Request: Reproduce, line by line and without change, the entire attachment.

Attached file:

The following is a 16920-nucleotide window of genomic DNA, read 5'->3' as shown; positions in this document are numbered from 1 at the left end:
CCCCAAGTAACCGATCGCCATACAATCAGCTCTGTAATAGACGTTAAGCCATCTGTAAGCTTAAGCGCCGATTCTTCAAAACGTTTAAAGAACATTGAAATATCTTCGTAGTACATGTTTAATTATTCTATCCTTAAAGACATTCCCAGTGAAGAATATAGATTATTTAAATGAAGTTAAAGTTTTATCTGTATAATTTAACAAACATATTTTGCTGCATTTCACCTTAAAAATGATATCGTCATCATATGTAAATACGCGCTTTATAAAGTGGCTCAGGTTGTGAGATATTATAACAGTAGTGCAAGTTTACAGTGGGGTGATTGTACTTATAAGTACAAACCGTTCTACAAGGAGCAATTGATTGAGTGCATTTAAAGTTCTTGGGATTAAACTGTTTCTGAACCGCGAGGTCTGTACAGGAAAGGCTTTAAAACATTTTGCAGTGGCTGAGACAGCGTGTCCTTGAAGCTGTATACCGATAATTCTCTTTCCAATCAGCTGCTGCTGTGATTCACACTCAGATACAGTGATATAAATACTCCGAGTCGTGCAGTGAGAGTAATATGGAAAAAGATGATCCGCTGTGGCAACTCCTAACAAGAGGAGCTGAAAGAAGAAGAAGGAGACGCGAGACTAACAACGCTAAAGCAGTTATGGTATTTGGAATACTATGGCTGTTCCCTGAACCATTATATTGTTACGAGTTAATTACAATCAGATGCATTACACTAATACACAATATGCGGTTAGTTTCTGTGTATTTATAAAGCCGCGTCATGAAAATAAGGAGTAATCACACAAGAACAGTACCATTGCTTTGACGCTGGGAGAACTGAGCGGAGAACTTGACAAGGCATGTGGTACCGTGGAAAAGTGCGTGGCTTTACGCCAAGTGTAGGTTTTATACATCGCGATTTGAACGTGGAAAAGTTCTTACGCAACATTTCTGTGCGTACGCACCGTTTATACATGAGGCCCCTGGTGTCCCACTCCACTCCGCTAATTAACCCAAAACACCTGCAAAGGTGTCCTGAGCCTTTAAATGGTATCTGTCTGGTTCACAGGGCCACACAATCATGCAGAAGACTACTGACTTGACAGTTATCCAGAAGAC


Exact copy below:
The following is a 16920-nucleotide window of genomic DNA, read 5'->3' as shown; positions in this document are numbered from 1 at the left end:
CCCCAAGTAACCGATCGCCATACAATCAGCTCTGTAATAGACGTTAAGCCATCTGTAAGCTTAAGCGCCGATTCTTCAAAACGTTTAAAGAACATTGAAATATCTTCGTAGTACATGTTTAATTATTCTATCCTTAAAGACATTCCCAGTGAAGAATATAGATTATTTAAATGAAGTTAAAGTTTTATCTGTATAATTTAACAAACATATTTTGCTGCATTTCACCTTAAAAATGATATCGTCATCATATGTAAATACGCGCTTTATAAAGTGGCTCAGGTTGTGAGATATTATAACAGTAGTGCAAGTTTACAGTGGGGTGATTGTACTTATAAGTACAAACCGTTCTACAAGGAGCAATTGATTGAGTGCATTTAAAGTTCTTGGGATTAAACTGTTTCTGAACCGCGAGGTCTGTACAGGAAAGGCTTTAAAACATTTTGCAGTGGCTGAGACAGCGTGTCCTTGAAGCTGTATACCGATAATTCTCTTTCCAATCAGCTGCTGCTGTGATTCACACTCAGATACAGTGATATAAATACTCCGAGTCGTGCAGTGAGAGTAATATGGAAAAAGATGATCCGCTGTGGCAACTCCTAACAAGAGGAGCTGAAAGAAGAAGAAGGAGACGCGAGACTAACAACGCTAAAGCAGTTATGGTATTTGGAATACTATGGCTGTTCCCTGAACCATTATATTGTTACGAGTTAATTACAATCAGATGCATTACACTAATACACAATATGCGGTTAGTTTCTGTGTATTTATAAAGCCGCGTCATGAAAATAAGGAGTAATCACACAAGAACAGTACCATTGCTTTGACGCTGGGAGAACTGAGCGGAGAACTTGACAAGGCATGTGGTACCGTGGAAAAGTGCGTGGCTTTACGCCAAGTGTAGGTTTTATACATCGCGATTTGAACGTGGAAAAGTTCTTACGCAACATTTCTGTGCGTACGCACCGTTTATACATGAGGCCCCTGGTGTCCCACTCCACTCCGCTAATTAACCCAAAACACCTGCAAAGGTGTCCTGAGCCTTTAAATGGTATCTGTCTGGTTCACAGGGCCACACAATCATGCAGAAGACTACTGACTTGACAGTTATCCAGAAGAC